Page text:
When her son Rodney Jr. (a.k.a. RJ) was diagnosed with autism several years ago, actress, singer and author Holly Robinson Peete knew her life would change forever. What she didn’t predict, however, was that she’d become a fierce advocate for children with autism. The multitalented star’s latest book “Same But Different” details the struggles and joys of a family touched by an autism diagnosis.
“The experiences we wrote about are a patchwork quilt of our own and many other families that we have encountered,” she tells Mediaplanet. “I am especially proud that RJ and his twin sister are co-authors. Too often we read about people with autism and their siblings, but rarely do we hear directly from them about their emotions and experience. Their voices are crucial.”
The Centers for Disease Control and Prevention estimates autism’s prevalence as 1 in 68 children in the United States, which includes 1 in 42 boys and 1 in 189 girls. Despite these statistics, Holly urges that no two family’s experiences are the same.
“As a family, our journey on the ‘autism express’ has had many ups and downs. Autism is different for every individual; every family impacted by autism has a different ride.”
Founded in 1997, the HollyRod Foundation provides resources to families across the country affected by autism.
“We offer pre-vocational training to help prepare young adults with autism for employment with the RJ’s Place program,” she adds. “The unemployment rate in this community is remarkably high. We want to try to change that.”
Outside of the obstacles of autism, Holly insists that the Peete family is just like any other family. “Communication is key in our family dynamic with four kids between 12 and 20,” she laughs. “I’m raising my kids to be communicators and express their emotions in ways that will help them better navigate and manage life.”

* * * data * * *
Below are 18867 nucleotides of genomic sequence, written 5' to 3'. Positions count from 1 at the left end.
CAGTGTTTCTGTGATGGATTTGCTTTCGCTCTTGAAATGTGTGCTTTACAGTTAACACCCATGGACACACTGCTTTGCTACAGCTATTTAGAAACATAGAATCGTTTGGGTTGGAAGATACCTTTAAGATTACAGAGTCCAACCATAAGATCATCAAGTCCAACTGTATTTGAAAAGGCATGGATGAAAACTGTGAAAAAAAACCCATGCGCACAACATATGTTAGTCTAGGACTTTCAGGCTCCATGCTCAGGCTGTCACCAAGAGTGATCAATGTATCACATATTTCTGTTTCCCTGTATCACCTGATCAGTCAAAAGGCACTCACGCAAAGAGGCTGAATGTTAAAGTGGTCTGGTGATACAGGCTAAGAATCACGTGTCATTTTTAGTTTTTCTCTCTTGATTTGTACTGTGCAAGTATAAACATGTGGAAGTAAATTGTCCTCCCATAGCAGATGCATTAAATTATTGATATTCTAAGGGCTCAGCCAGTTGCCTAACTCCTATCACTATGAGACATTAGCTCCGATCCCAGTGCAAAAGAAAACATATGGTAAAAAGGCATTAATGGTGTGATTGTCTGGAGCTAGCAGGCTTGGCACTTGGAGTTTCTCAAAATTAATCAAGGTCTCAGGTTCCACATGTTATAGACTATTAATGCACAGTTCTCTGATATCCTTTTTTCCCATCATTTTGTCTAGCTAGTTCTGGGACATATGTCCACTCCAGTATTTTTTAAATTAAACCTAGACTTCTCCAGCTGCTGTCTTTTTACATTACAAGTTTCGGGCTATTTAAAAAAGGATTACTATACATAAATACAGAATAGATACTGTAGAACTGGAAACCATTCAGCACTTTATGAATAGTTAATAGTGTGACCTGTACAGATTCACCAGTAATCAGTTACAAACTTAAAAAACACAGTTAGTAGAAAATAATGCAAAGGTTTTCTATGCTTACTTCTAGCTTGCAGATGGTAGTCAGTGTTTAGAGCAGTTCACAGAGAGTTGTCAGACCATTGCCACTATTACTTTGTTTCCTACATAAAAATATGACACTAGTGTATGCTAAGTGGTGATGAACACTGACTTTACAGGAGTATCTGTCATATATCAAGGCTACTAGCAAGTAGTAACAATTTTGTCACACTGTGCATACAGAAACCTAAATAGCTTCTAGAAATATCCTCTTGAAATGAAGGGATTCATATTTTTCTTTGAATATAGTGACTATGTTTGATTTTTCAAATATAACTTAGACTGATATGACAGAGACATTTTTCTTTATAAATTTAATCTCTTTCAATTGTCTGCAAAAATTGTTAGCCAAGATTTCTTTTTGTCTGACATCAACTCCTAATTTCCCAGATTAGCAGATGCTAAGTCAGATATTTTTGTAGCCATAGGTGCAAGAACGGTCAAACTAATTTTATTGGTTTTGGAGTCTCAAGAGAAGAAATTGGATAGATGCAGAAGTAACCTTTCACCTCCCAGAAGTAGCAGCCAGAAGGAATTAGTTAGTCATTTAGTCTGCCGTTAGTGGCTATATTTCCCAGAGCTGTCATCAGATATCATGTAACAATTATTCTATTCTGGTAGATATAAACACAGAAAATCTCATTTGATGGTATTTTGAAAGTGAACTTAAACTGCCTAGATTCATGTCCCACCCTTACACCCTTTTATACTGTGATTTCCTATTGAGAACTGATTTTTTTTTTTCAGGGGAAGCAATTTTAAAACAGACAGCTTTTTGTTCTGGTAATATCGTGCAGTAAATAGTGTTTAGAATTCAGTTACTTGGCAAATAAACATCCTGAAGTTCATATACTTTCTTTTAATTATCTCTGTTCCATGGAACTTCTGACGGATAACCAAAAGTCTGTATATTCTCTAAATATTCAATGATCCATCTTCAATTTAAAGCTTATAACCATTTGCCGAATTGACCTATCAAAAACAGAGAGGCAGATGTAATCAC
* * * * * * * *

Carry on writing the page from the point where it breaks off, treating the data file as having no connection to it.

Navigating social media
Like many mothers, Holly relies on technology to keep her family on the same page. “Our family texting string is legendary. It’s funny and gets the point across quickly,” she says.
Facebook and Instagram, however, present unique challenges. “Social media is difficult to process for many young people on the spectrum,” she states. “RJ, for instance, doesn’t always understand innuendo. He doesn’t always get euphemisms, analogies or metaphors. He is very literal with his communication.”
And though she prides herself on not being a “helicopter mom,” Holly makes sure her kids know not to post something they might regret later. “My kids are the first generation to be raised in a social media world. I want them to realize that when something is in the social cloud, it stays there and can have an impact on your future. Many times I’ve made my kids delete something that could be misconstrued and held against them.”
Holly’s advice for parents raising children on the spectrum? Ask for help.
“Being a parent is hard whether you have children with special needs or not. In my experience, what has helped me is connecting with other families — learning and sharing with [people] who are on the same journey. Their counsel has been critical to me, so I am always available to speak to families who are just getting a diagnosis and feeling lost.”